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UCLA Luskin Lends a Hand as #BruinsGiveBack
With a little help from the UCLA Luskin School of Public Affairs, a group of new Bruins has found a way to forge a new path — from day one.
As thousands of Class of 2020 UCLA students fanned out across Los Angeles to more than 50 sites, 45 freshmen volunteered at Wattles Farm — a lush oasis just off L.A.’s famous Hollywood Boulevard — where they helped clean up more than 4.2 acres of pathways at the community center.
Luskin staff helped coordinate the activities and served as UCLA Volunteer Day task captains at the community garden. The Luskin School has adopted the site and coordinated the volunteer effort at Wattles Farm for the last three years, according to Marisa Lemorande, director of alumni relations and director of social media at the Luskin School.
“This aligns well with the Luskin School’s commitment to service,” Lemorande said. She also donned a yellow task captain shirt and worked with the busload of Bruin student volunteers.
“I wanted to help out the community,” said freshman Tiffany Hoang, a biology major who worked with fellow freshman Susan Munguia, an applied mathematics major, filling a wheelbarrow with organic materials for use on the paths.
UCLA junior Leah Broukhim said the event was a great opportunity to connect with students and make sure that new students “get good feelings” for UCLA from the start.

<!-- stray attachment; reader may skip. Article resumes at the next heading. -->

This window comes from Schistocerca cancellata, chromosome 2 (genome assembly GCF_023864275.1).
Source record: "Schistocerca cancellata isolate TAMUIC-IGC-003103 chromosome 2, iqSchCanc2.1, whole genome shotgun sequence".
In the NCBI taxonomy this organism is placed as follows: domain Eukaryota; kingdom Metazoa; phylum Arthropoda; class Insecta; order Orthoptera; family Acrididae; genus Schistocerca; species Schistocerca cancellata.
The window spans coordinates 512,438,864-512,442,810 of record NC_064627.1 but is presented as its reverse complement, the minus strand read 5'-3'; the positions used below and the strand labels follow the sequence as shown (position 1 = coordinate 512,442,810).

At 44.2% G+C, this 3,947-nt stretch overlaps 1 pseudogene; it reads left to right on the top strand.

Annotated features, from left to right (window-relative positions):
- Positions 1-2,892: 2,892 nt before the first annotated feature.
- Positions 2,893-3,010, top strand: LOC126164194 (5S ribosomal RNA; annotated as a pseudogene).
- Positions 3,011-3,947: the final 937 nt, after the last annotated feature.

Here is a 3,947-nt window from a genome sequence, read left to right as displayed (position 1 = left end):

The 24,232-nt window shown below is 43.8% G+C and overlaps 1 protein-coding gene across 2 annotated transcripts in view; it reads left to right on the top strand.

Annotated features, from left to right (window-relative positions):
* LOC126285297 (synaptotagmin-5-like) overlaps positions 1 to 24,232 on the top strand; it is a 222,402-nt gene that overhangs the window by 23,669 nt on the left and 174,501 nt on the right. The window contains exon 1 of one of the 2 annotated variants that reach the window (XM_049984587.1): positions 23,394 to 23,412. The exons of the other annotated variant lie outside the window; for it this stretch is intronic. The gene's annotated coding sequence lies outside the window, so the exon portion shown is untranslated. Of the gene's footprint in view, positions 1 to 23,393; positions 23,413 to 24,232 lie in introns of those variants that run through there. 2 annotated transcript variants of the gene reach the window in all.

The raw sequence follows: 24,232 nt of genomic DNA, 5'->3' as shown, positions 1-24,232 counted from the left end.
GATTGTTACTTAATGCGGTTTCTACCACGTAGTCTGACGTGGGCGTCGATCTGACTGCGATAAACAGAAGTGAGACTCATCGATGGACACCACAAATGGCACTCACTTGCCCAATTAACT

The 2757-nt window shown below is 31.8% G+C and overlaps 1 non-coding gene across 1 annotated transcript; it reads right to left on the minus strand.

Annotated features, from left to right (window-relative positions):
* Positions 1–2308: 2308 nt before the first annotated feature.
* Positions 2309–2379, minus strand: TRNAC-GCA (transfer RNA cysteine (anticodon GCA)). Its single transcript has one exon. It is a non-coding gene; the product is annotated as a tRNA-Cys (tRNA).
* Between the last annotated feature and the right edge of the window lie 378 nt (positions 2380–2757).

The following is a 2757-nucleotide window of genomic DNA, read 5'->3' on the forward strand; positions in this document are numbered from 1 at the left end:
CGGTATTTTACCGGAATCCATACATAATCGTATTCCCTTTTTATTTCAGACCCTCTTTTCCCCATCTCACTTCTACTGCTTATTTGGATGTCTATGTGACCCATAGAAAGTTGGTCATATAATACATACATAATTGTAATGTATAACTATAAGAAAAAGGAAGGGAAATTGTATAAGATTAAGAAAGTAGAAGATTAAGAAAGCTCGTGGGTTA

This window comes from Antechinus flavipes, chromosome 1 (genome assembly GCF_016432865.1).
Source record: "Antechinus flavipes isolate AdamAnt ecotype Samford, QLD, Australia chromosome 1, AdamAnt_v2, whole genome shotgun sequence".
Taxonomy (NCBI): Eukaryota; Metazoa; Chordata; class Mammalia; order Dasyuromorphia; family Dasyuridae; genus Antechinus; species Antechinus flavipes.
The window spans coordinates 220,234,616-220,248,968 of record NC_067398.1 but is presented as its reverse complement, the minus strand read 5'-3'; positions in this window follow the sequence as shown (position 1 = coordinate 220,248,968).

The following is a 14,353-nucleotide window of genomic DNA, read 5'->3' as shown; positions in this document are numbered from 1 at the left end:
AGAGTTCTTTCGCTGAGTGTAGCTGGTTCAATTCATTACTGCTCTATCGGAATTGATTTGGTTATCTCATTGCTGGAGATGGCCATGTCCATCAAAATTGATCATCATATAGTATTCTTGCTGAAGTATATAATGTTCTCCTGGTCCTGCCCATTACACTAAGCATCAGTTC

Faculty, staff and Bruin upperclassmen also volunteered to pitch in and supervise some of the work — clearing paths of weeds and stubborn roots, and smoothing out the winding walkways. UCLA Luskin staff members Ricardo Quintero and Ari Gilliam and Public Policy alumna Amanda Daninger also were on hand as volunteer supervisors.
Toby Leaman, who serves as board president and co-head garden master at Wattles, said the farm has participated in UCLA Volunteer Day since it started. “We are so thankful,” Leaman said. “It has helped us so much. We are grateful for UCLA helping us out.”
Leaman, who has been with the community garden for 23 years, said that Wattles farms reaches out to the community by giving tours and hosting students and organizations to show adults and children how things are grown. The gardens include pumpkins, squash, coffee beans and various fruits, as well as herbs and a wide range of native plants.
Also stopping by was Los Angeles District 4 councilmember David E. Ryu, a UCLA alum. “This is a hidden gem,” Ryu said. “I love Wattles Farm.”
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